Beams transfer their loads vertically to columns or foundations. They may receive their loads on a vertical or horizontal face. Joists rest on top of beams or may be fastened to the sides of beams. The standard size of a beam used in a building is 9-by-12 inches (230 mm x 300mm), mainly used in residential buildings. Theoretically, a beam could be of any length as long as it is designed properly. There is no standard size of joists used for ceilings in residential or industrial buildings, however, most average homes use ceiling joists in a board size of 2-by-6 inches and can go up to no larger than 2-by-12 inches.

Roofing

A roof beam is typically a load-bearing member that supports the floor or roof above and at the same time, adds integrity to the walls. A collar beam is commonly used in domestic roof construction to carry horizontal loads. The simplest form of roof framing is a rafter roof. Roof joists, on the other hand, are horizontal structural elements that subsequently transfer loads to vertical members. Roofing joists usually connect opposing walls and support the ceiling below or the floor above.

Uses for Joist and Beam

Beams are horizontal, load-bearing structural members that bridge an area and along with columns and posts, they protect the structural integrity of both residential and industrial buildings. Beams are used almost everywhere – from ceilings to floors, walls to roof, and decks to garages. Joists are typically made of several smaller size beams that run parallel to support horizontal structures such as floors, ceilings, or decks. Joists have a high strength-to-weight ratio, which make them a preferred choice of material in building long spans and multi-storey structures.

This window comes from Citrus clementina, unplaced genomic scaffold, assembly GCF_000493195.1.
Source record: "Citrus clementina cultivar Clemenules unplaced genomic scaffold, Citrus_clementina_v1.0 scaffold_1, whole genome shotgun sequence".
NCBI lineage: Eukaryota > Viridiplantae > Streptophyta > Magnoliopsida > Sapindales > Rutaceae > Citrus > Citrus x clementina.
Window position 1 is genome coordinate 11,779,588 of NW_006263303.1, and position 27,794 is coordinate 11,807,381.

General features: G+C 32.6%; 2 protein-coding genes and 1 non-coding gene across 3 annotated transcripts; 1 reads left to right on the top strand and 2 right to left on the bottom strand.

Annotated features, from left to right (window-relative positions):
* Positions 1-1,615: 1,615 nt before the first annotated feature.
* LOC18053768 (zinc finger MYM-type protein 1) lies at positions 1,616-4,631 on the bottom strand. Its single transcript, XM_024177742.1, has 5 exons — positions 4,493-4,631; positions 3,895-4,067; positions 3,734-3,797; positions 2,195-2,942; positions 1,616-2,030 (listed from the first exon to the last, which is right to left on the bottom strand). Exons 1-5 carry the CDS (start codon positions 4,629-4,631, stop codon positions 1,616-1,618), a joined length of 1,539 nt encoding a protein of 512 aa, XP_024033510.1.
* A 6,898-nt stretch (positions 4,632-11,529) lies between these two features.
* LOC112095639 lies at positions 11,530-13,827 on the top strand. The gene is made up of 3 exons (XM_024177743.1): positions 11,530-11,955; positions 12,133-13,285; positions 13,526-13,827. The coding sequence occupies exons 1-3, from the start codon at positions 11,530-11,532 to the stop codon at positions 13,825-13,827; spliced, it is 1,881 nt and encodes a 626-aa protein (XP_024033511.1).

Joist vs. Beam. Comparison Chart

 

Summary of Joist Vs. Beam

Both beams and joists are horizontal structural members used to frame buildings and protect the structural integrity of the walls. Joists can be thought of as several small beams that may rest on top of beams or be fastened to the sides of beams, whereas beams may receive their loads on a vertical or horizontal face. Joists are typically smaller beams that run across an open space, typically arranged in parallel series to support a floor or a ceiling. Beams carry loads from the floors, walls or roofs to the columns or foundation walls. While both terms are often used interchangeably, beams are the main load-bearing structural element of a roof and joists usually span between two beams.


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References :


[0]Image credit: https://upload.wikimedia.org/wikipedia/commons/thumb/0/0d/Uniform_beam_and_beam_damped_one_side.svg/500px-Uniform_beam_and_beam_damped_one_side.svg.png

[1]Image credit: https://upload.wikimedia.org/wikipedia/commons/thumb/c/c4/Joist_%28PSF%29.png/551px-Joist_%28PSF%29.png

[2]Underwood, James and Michele Chiuini. Structural Design: A Practical Guide for Architects. Hoboken, New Jersey: John Wiley & Sons, 2011. Print

[3]Guertin, Mike and Rick Arnold. Precision Framing. Newtown, Connecticut: Taunton Press, 2002. Print

[4]Fleming, Eric. Construction Technology: An Illustrated Introduction. Hoboken, New Jersey: John Wiley & Sons, 2009. Print